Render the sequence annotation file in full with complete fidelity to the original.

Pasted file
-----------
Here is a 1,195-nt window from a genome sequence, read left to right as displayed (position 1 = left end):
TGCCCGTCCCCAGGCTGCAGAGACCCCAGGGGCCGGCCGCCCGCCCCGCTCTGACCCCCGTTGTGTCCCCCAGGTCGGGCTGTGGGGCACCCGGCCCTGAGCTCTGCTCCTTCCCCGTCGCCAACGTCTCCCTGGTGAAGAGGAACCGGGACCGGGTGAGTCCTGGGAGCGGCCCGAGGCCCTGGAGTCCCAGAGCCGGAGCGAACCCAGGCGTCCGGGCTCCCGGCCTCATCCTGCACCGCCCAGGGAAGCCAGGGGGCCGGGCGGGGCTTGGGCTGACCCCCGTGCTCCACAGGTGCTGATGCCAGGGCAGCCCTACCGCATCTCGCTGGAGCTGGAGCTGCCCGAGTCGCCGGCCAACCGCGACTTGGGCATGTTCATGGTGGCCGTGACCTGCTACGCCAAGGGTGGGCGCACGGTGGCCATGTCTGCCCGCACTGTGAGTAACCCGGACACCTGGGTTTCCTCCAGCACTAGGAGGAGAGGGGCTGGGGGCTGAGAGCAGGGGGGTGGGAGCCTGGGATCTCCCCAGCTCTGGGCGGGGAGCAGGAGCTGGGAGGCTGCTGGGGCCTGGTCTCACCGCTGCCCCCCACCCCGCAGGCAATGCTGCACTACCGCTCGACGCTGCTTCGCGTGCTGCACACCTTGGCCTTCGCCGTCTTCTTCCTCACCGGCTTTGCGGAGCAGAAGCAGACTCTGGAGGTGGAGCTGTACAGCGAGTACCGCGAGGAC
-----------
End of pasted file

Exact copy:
Here is a 1,195-nt window from a genome sequence, read left to right as displayed (position 1 = left end):
TGCCCGTCCCCAGGCTGCAGAGACCCCAGGGGCCGGCCGCCCGCCCCGCTCTGACCCCCGTTGTGTCCCCCAGGTCGGGCTGTGGGGCACCCGGCCCTGAGCTCTGCTCCTTCCCCGTCGCCAACGTCTCCCTGGTGAAGAGGAACCGGGACCGGGTGAGTCCTGGGAGCGGCCCGAGGCCCTGGAGTCCCAGAGCCGGAGCGAACCCAGGCGTCCGGGCTCCCGGCCTCATCCTGCACCGCCCAGGGAAGCCAGGGGGCCGGGCGGGGCTTGGGCTGACCCCCGTGCTCCACAGGTGCTGATGCCAGGGCAGCCCTACCGCATCTCGCTGGAGCTGGAGCTGCCCGAGTCGCCGGCCAACCGCGACTTGGGCATGTTCATGGTGGCCGTGACCTGCTACGCCAAGGGTGGGCGCACGGTGGCCATGTCTGCCCGCACTGTGAGTAACCCGGACACCTGGGTTTCCTCCAGCACTAGGAGGAGAGGGGCTGGGGGCTGAGAGCAGGGGGGTGGGAGCCTGGGATCTCCCCAGCTCTGGGCGGGGAGCAGGAGCTGGGAGGCTGCTGGGGCCTGGTCTCACCGCTGCCCCCCACCCCGCAGGCAATGCTGCACTACCGCTCGACGCTGCTTCGCGTGCTGCACACCTTGGCCTTCGCCGTCTTCTTCCTCACCGGCTTTGCGGAGCAGAAGCAGACTCTGGAGGTGGAGCTGTACAGCGAGTACCGCGAGGAC